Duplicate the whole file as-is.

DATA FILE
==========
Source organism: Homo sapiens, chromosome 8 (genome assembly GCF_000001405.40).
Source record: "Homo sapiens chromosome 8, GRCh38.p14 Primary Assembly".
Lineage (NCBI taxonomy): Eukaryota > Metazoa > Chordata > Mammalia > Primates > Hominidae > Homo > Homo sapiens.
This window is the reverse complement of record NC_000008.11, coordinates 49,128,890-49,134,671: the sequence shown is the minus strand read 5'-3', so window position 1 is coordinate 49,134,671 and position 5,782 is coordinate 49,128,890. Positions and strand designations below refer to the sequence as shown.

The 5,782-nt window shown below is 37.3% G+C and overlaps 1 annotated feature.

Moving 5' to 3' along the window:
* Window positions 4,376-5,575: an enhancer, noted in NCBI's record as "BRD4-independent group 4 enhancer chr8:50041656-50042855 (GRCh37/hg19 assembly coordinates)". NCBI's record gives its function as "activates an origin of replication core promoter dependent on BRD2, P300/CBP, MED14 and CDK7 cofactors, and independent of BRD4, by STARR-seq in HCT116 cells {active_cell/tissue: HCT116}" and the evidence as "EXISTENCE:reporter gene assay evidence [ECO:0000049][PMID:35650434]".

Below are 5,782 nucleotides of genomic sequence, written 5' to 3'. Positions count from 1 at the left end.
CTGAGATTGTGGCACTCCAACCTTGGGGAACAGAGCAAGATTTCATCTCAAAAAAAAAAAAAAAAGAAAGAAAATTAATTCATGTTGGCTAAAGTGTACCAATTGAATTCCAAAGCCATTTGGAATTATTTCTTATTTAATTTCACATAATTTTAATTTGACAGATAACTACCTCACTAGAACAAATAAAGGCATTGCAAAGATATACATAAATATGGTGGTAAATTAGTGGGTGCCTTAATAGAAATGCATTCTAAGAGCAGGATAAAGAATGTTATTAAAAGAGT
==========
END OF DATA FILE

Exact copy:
Source organism: Homo sapiens, chromosome 8 (genome assembly GCF_000001405.40).
Source record: "Homo sapiens chromosome 8, GRCh38.p14 Primary Assembly".
Lineage (NCBI taxonomy): Eukaryota > Metazoa > Chordata > Mammalia > Primates > Hominidae > Homo > Homo sapiens.
This window is the reverse complement of record NC_000008.11, coordinates 49,128,890-49,134,671: the sequence shown is the minus strand read 5'-3', so window position 1 is coordinate 49,134,671 and position 5,782 is coordinate 49,128,890. Positions and strand designations below refer to the sequence as shown.

The 5,782-nt window shown below is 37.3% G+C and overlaps 1 annotated feature.

Moving 5' to 3' along the window:
* Window positions 4,376-5,575: an enhancer, noted in NCBI's record as "BRD4-independent group 4 enhancer chr8:50041656-50042855 (GRCh37/hg19 assembly coordinates)". NCBI's record gives its function as "activates an origin of replication core promoter dependent on BRD2, P300/CBP, MED14 and CDK7 cofactors, and independent of BRD4, by STARR-seq in HCT116 cells {active_cell/tissue: HCT116}" and the evidence as "EXISTENCE:reporter gene assay evidence [ECO:0000049][PMID:35650434]".

Below are 5,782 nucleotides of genomic sequence, written 5' to 3'. Positions count from 1 at the left end.
CTGAGATTGTGGCACTCCAACCTTGGGGAACAGAGCAAGATTTCATCTCAAAAAAAAAAAAAAAAGAAAGAAAATTAATTCATGTTGGCTAAAGTGTACCAATTGAATTCCAAAGCCATTTGGAATTATTTCTTATTTAATTTCACATAATTTTAATTTGACAGATAACTACCTCACTAGAACAAATAAAGGCATTGCAAAGATATACATAAATATGGTGGTAAATTAGTGGGTGCCTTAATAGAAATGCATTCTAAGAGCAGGATAAAGAATGTTATTAAAAGAGT